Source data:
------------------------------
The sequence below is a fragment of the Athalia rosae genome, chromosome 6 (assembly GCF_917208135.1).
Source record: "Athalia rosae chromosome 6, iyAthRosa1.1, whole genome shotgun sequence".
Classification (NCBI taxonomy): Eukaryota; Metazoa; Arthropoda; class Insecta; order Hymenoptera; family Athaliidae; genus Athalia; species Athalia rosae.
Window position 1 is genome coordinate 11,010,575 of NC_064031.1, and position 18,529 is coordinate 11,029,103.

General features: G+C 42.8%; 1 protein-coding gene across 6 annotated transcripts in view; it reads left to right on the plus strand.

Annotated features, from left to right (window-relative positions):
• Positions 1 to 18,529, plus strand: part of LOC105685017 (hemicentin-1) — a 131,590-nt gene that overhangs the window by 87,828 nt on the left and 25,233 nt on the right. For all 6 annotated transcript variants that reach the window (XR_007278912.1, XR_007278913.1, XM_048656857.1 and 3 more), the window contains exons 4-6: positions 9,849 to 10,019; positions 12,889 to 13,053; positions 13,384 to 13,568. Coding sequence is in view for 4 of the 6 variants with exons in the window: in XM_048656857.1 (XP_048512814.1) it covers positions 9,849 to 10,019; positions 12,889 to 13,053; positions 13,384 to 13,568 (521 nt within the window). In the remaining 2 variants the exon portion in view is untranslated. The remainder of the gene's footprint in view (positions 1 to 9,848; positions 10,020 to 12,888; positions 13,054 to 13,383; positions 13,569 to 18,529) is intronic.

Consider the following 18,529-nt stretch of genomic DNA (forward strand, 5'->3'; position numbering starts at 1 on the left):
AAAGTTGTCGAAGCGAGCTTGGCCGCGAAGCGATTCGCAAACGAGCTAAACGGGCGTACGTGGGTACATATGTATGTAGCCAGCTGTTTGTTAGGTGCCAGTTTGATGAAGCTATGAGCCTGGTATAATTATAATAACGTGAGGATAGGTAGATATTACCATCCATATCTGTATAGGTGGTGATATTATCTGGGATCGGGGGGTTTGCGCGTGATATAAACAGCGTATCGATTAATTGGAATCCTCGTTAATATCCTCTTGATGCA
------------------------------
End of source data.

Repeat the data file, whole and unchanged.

The sequence below is a fragment of the Athalia rosae genome, chromosome 6 (assembly GCF_917208135.1).
Source record: "Athalia rosae chromosome 6, iyAthRosa1.1, whole genome shotgun sequence".
Classification (NCBI taxonomy): Eukaryota; Metazoa; Arthropoda; class Insecta; order Hymenoptera; family Athaliidae; genus Athalia; species Athalia rosae.
Window position 1 is genome coordinate 11,010,575 of NC_064031.1, and position 18,529 is coordinate 11,029,103.

General features: G+C 42.8%; 1 protein-coding gene across 6 annotated transcripts in view; it reads left to right on the plus strand.

Annotated features, from left to right (window-relative positions):
• Positions 1 to 18,529, plus strand: part of LOC105685017 (hemicentin-1) — a 131,590-nt gene that overhangs the window by 87,828 nt on the left and 25,233 nt on the right. For all 6 annotated transcript variants that reach the window (XR_007278912.1, XR_007278913.1, XM_048656857.1 and 3 more), the window contains exons 4-6: positions 9,849 to 10,019; positions 12,889 to 13,053; positions 13,384 to 13,568. Coding sequence is in view for 4 of the 6 variants with exons in the window: in XM_048656857.1 (XP_048512814.1) it covers positions 9,849 to 10,019; positions 12,889 to 13,053; positions 13,384 to 13,568 (521 nt within the window). In the remaining 2 variants the exon portion in view is untranslated. The remainder of the gene's footprint in view (positions 1 to 9,848; positions 10,020 to 12,888; positions 13,054 to 13,383; positions 13,569 to 18,529) is intronic.

Consider the following 18,529-nt stretch of genomic DNA (forward strand, 5'->3'; position numbering starts at 1 on the left):
AAAGTTGTCGAAGCGAGCTTGGCCGCGAAGCGATTCGCAAACGAGCTAAACGGGCGTACGTGGGTACATATGTATGTAGCCAGCTGTTTGTTAGGTGCCAGTTTGATGAAGCTATGAGCCTGGTATAATTATAATAACGTGAGGATAGGTAGATATTACCATCCATATCTGTATAGGTGGTGATATTATCTGGGATCGGGGGGTTTGCGCGTGATATAAACAGCGTATCGATTAATTGGAATCCTCGTTAATATCCTCTTGATGCA